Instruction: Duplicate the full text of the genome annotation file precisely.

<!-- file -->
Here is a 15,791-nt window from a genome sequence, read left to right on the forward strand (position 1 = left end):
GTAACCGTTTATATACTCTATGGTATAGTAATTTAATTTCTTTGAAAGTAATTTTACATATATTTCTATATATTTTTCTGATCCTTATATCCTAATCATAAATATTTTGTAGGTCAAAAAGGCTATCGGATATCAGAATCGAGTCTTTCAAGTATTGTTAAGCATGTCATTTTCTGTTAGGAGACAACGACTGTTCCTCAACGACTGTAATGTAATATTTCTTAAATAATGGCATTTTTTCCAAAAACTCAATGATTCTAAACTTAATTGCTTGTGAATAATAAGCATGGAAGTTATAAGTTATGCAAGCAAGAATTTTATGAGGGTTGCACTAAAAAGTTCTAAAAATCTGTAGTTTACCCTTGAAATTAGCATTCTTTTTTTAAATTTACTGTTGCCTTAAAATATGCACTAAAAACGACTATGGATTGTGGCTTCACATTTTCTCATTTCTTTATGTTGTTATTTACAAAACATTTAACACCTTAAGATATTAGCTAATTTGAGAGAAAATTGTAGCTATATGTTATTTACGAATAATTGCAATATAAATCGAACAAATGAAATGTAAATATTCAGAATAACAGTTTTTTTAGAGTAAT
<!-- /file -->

Here is a 15,791-nt window from a genome sequence, read left to right on the forward strand (position 1 = left end):
GTAACCGTTTATATACTCTATGGTATAGTAATTTAATTTCTTTGAAAGTAATTTTACATATATTTCTATATATTTTTCTGATCCTTATATCCTAATCATAAATATTTTGTAGGTCAAAAAGGCTATCGGATATCAGAATCGAGTCTTTCAAGTATTGTTAAGCATGTCATTTTCTGTTAGGAGACAACGACTGTTCCTCAACGACTGTAATGTAATATTTCTTAAATAATGGCATTTTTTCCAAAAACTCAATGATTCTAAACTTAATTGCTTGTGAATAATAAGCATGGAAGTTATAAGTTATGCAAGCAAGAATTTTATGAGGGTTGCACTAAAAAGTTCTAAAAATCTGTAGTTTACCCTTGAAATTAGCATTCTTTTTTTAAATTTACTGTTGCCTTAAAATATGCACTAAAAACGACTATGGATTGTGGCTTCACATTTTCTCATTTCTTTATGTTGTTATTTACAAAACATTTAACACCTTAAGATATTAGCTAATTTGAGAGAAAATTGTAGCTATATGTTATTTACGAATAATTGCAATATAAATCGAACAAATGAAATGTAAATATTCAGAATAACAGTTTTTTTAGAGTAAT